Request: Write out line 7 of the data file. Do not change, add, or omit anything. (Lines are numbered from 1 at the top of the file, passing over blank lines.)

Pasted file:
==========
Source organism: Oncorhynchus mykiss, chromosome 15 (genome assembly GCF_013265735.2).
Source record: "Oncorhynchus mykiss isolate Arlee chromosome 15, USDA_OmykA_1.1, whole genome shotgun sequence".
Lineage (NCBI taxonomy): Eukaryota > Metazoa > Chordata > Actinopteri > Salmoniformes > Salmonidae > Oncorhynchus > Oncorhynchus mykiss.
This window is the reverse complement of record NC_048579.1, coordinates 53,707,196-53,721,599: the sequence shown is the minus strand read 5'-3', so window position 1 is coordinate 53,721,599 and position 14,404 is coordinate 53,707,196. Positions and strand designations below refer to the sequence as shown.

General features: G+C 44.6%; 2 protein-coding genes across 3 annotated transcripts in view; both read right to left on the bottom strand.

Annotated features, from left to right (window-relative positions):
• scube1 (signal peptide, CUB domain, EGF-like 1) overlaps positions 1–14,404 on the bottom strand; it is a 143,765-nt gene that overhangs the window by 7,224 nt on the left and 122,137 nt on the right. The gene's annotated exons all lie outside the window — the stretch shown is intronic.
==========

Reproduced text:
• scube1 (signal peptide, CUB domain, EGF-like 1) overlaps positions 1–14,404 on the bottom strand; it is a 143,765-nt gene that overhangs the window by 7,224 nt on the left and 122,137 nt on the right. The gene's annotated exons all lie outside the window — the stretch shown is intronic.